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Vacuum Gauge Fuel Economy

Last weekend I moved a bunch of my belongings using a 10’ U-Haul Truck and a 9’ trailer for my motorcycle. On the driver’s side A pillar was a fuel economy gauge that I assume was based on engine vacuum. There weren’t any numbers on it, but there was a green area, a red area, and a red and green striped area in between.

The truck, which had a Chevy chassis, didn’t have cruise control, but I discovered it had something almost as valuable; it was governed not to go above 75 MPH. Since most of my trip was through 70 MPH zones and 65 MPH zones where people tend to speed like crazy, I put the hammer down and cruised along at 75 MPH for most of my trip.

When I did this, I noticed something strange. When I passed through 60 MPH construction zones, I appeared to get worse fuel economy attempting to hold the speed between 60 and 65 than I got when I put the hammer down and let the governor hold my speed at 75. In fact, the difference was significant. The trip was from Florida’s Treasure Coast area to South Florida and back, so the only hills to speak of were overpasses; the route overall was very flat. When I manually operated the throttle at lower speeds, the fuel economy gauge was in the red, but when I put the hammer down, it was in the green. Even uphill with the pedal mashed to the floor at 75 MPH, the fuel economy gauge was in the striped area, appearing to get better fuel economy than I got at lower speeds on flat land.

Here is my question:

Was I really getting better fuel economy at 75 MPH than I was at 65 MPH, just because the governor was controlling the throttle at that point? Could a computer-controlled throttle operate that much more efficiently that I got better fuel economy at 75 than I did at 65?

…or is it more likely the vacuum gauge was feeding me false data?

Considering the fuel bill for the 200 mile round trip was almost $60, the reading on the vacuum gauge really gave me an incentive to speed. If the truck had cruise control, I would have set it at the speed limit and been content to reach my destination a few minutes later.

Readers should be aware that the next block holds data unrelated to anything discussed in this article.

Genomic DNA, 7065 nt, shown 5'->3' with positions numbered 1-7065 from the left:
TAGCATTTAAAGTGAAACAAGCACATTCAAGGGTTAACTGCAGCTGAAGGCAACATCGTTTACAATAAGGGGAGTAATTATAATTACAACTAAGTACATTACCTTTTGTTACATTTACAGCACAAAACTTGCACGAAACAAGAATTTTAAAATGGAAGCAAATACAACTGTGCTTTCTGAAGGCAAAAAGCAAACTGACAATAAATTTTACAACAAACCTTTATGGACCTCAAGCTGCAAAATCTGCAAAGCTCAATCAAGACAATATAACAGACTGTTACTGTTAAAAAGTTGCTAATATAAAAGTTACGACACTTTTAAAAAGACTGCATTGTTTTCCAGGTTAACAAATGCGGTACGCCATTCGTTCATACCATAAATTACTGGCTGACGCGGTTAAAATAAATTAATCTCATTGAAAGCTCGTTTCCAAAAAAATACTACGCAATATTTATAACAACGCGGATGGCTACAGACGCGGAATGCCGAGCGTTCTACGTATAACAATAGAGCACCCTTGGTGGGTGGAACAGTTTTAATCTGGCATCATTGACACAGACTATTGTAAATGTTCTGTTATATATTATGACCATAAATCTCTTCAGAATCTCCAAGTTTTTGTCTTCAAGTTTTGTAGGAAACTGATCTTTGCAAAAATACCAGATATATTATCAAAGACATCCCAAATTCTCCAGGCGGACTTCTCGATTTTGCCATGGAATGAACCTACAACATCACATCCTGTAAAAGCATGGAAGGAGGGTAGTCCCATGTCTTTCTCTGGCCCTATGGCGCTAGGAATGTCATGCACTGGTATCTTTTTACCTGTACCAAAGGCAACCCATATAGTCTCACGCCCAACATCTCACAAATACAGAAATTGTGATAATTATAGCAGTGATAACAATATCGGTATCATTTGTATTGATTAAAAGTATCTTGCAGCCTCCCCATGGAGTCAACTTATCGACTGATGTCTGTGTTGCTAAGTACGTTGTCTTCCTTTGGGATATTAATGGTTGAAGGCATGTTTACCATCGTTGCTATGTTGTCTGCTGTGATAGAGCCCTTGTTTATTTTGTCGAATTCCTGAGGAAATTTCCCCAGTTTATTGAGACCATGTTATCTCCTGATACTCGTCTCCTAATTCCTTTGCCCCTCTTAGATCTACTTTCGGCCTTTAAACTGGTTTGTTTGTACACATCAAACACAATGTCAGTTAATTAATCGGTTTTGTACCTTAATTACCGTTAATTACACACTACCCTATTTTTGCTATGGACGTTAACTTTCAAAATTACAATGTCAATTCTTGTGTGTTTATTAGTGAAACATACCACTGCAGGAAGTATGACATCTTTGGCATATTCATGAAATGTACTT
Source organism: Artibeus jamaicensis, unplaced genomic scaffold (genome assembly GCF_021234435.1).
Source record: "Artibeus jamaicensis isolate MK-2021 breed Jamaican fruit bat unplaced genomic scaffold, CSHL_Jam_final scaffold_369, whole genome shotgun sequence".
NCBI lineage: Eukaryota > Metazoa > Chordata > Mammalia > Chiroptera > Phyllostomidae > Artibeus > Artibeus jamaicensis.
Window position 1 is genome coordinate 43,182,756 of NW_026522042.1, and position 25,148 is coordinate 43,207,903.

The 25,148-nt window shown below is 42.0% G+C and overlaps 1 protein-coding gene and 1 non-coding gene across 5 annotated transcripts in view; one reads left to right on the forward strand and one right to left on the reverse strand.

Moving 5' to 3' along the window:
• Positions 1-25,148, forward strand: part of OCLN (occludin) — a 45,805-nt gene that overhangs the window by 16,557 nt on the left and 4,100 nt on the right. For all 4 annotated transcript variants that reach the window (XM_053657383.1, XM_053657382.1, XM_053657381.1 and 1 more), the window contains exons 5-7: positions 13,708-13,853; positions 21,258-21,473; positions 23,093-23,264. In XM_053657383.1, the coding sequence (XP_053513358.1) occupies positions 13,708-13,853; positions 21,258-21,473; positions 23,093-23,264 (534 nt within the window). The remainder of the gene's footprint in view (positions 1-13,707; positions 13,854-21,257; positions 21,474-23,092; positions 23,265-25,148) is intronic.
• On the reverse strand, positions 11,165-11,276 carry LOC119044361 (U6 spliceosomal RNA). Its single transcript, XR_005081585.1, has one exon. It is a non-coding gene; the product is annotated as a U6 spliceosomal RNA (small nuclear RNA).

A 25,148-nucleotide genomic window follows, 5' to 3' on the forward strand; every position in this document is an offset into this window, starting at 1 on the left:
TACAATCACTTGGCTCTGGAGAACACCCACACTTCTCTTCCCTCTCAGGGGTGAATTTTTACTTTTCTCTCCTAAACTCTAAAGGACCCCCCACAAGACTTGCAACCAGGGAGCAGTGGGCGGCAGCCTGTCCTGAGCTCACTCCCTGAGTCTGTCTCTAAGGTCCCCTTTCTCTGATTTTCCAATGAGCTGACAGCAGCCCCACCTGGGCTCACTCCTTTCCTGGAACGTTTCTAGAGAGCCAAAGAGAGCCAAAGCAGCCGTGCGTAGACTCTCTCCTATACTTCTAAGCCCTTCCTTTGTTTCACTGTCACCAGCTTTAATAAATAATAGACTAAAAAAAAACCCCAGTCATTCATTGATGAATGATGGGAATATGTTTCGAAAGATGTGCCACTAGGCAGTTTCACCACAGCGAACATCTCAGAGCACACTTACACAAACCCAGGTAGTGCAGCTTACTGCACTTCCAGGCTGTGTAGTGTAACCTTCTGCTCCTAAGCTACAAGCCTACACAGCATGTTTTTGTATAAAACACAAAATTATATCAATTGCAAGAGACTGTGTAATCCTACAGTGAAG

I don’t know why the gauge acted like that. Perhaps you were in a different gear at 75 mph vs 60 mph? I used to ride along with a relative in his Olds 442, and it had that sort of gauge. He said it was to help improve fuel economy, but if that’s what it was for, he sure wasn’t looking at it … starting off after every stop sign … vrroooooom!! … down to the stop would go the gauge … lol …

It’s just a vacuum gauge with pretty colors on it. The more you accelerate, the lower the vac reading. It wasn’t really calculating fuel mileage, it was just telling you where the throttle was. Once you hit a constant 75, it would back the throttle off and you’d be cruising. These were common on some cars back in the 70’s or at least on the higher end cars that relatives had. Fun to look at but never paid much attention to it.

Air filter restriction gauge . . . ?

By my calculations that means just under 12 miles a gallon. A 10 foot box van towing a trailer (even with just a cycle on it) getting 12mpg sounds about normal to me. A half-ton pickup towing an 8 foot trailer got me about that when I helped a friend move across 3 states.

our 2015 civic has a fuel economy gauge on the dash. maybe civic owners like to keep tabs on the figure? our long term avg is 34mpg. i do reset it every few months when i drive car which is rarely as it is not my main car. i just put on winter tires and could keep track of mileage but its not really a big deal once winter rolls around. i expect mileage to drop

Maybe Corolla owners are different from Civic owners about the mpg figure. I checked the mpg on my Corolla one time, when it was new, 34 mpg, and never have checked it again in 26 years.

Lots of cars these days come with a digital dashboard that lets you monitor fuel economy. My mother’s Jetta has that feature.